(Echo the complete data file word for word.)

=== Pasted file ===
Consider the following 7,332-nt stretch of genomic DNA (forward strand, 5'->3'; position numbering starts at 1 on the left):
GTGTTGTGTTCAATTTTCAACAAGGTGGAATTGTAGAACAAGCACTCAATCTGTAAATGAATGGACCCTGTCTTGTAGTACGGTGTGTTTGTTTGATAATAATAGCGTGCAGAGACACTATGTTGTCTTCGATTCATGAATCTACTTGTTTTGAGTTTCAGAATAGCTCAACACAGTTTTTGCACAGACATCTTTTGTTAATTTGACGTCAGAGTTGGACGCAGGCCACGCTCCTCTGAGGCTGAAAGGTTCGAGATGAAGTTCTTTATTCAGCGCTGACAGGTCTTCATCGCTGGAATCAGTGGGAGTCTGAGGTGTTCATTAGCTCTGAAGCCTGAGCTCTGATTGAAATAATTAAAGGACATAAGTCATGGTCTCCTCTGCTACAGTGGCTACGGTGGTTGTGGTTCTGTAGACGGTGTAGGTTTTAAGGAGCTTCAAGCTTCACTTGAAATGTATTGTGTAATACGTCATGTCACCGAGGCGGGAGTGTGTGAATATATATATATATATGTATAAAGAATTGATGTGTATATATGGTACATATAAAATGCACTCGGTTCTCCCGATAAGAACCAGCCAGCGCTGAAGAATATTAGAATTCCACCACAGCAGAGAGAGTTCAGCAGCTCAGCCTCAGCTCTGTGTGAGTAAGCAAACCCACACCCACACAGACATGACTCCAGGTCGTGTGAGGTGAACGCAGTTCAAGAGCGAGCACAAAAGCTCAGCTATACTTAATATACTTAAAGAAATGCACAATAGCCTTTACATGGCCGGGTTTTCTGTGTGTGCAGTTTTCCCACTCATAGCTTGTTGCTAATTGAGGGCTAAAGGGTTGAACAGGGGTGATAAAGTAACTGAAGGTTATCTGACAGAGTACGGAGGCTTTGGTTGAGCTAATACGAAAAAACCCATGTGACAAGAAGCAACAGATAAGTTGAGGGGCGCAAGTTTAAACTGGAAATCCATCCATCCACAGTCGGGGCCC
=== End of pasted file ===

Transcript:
Consider the following 7,332-nt stretch of genomic DNA (forward strand, 5'->3'; position numbering starts at 1 on the left):
GTGTTGTGTTCAATTTTCAACAAGGTGGAATTGTAGAACAAGCACTCAATCTGTAAATGAATGGACCCTGTCTTGTAGTACGGTGTGTTTGTTTGATAATAATAGCGTGCAGAGACACTATGTTGTCTTCGATTCATGAATCTACTTGTTTTGAGTTTCAGAATAGCTCAACACAGTTTTTGCACAGACATCTTTTGTTAATTTGACGTCAGAGTTGGACGCAGGCCACGCTCCTCTGAGGCTGAAAGGTTCGAGATGAAGTTCTTTATTCAGCGCTGACAGGTCTTCATCGCTGGAATCAGTGGGAGTCTGAGGTGTTCATTAGCTCTGAAGCCTGAGCTCTGATTGAAATAATTAAAGGACATAAGTCATGGTCTCCTCTGCTACAGTGGCTACGGTGGTTGTGGTTCTGTAGACGGTGTAGGTTTTAAGGAGCTTCAAGCTTCACTTGAAATGTATTGTGTAATACGTCATGTCACCGAGGCGGGAGTGTGTGAATATATATATATATATGTATAAAGAATTGATGTGTATATATGGTACATATAAAATGCACTCGGTTCTCCCGATAAGAACCAGCCAGCGCTGAAGAATATTAGAATTCCACCACAGCAGAGAGAGTTCAGCAGCTCAGCCTCAGCTCTGTGTGAGTAAGCAAACCCACACCCACACAGACATGACTCCAGGTCGTGTGAGGTGAACGCAGTTCAAGAGCGAGCACAAAAGCTCAGCTATACTTAATATACTTAAAGAAATGCACAATAGCCTTTACATGGCCGGGTTTTCTGTGTGTGCAGTTTTCCCACTCATAGCTTGTTGCTAATTGAGGGCTAAAGGGTTGAACAGGGGTGATAAAGTAACTGAAGGTTATCTGACAGAGTACGGAGGCTTTGGTTGAGCTAATACGAAAAAACCCATGTGACAAGAAGCAACAGATAAGTTGAGGGGCGCAAGTTTAAACTGGAAATCCATCCATCCACAGTCGGGGCCC